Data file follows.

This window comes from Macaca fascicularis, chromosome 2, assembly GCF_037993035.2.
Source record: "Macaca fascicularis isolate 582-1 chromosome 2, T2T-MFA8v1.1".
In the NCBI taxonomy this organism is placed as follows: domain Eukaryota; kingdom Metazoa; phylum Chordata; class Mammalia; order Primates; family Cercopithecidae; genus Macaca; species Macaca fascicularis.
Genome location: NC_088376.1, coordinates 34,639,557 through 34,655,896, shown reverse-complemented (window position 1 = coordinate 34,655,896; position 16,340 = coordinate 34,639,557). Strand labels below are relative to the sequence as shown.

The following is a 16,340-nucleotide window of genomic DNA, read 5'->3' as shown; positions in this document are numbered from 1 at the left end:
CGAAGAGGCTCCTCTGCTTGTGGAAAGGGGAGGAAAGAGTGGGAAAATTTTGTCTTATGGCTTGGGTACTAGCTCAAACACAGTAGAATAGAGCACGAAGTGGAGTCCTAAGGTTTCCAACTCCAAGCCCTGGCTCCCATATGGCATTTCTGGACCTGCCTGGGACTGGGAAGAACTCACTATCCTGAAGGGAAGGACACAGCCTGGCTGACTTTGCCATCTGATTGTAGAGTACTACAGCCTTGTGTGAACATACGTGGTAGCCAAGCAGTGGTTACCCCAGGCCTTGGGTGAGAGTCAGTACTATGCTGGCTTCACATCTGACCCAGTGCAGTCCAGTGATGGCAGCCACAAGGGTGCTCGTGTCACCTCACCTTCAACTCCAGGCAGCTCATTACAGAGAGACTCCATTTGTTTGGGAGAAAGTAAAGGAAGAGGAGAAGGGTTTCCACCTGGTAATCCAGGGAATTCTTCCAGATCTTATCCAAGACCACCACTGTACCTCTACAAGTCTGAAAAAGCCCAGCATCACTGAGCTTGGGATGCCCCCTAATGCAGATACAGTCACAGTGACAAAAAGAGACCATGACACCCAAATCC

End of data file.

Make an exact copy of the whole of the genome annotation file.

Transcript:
This window comes from Macaca fascicularis, chromosome 2, assembly GCF_037993035.2.
Source record: "Macaca fascicularis isolate 582-1 chromosome 2, T2T-MFA8v1.1".
In the NCBI taxonomy this organism is placed as follows: domain Eukaryota; kingdom Metazoa; phylum Chordata; class Mammalia; order Primates; family Cercopithecidae; genus Macaca; species Macaca fascicularis.
Genome location: NC_088376.1, coordinates 34,639,557 through 34,655,896, shown reverse-complemented (window position 1 = coordinate 34,655,896; position 16,340 = coordinate 34,639,557). Strand labels below are relative to the sequence as shown.

The following is a 16,340-nucleotide window of genomic DNA, read 5'->3' as shown; positions in this document are numbered from 1 at the left end:
CGAAGAGGCTCCTCTGCTTGTGGAAAGGGGAGGAAAGAGTGGGAAAATTTTGTCTTATGGCTTGGGTACTAGCTCAAACACAGTAGAATAGAGCACGAAGTGGAGTCCTAAGGTTTCCAACTCCAAGCCCTGGCTCCCATATGGCATTTCTGGACCTGCCTGGGACTGGGAAGAACTCACTATCCTGAAGGGAAGGACACAGCCTGGCTGACTTTGCCATCTGATTGTAGAGTACTACAGCCTTGTGTGAACATACGTGGTAGCCAAGCAGTGGTTACCCCAGGCCTTGGGTGAGAGTCAGTACTATGCTGGCTTCACATCTGACCCAGTGCAGTCCAGTGATGGCAGCCACAAGGGTGCTCGTGTCACCTCACCTTCAACTCCAGGCAGCTCATTACAGAGAGACTCCATTTGTTTGGGAGAAAGTAAAGGAAGAGGAGAAGGGTTTCCACCTGGTAATCCAGGGAATTCTTCCAGATCTTATCCAAGACCACCACTGTACCTCTACAAGTCTGAAAAAGCCCAGCATCACTGAGCTTGGGATGCCCCCTAATGCAGATACAGTCACAGTGACAAAAAGAGACCATGACACCCAAATCC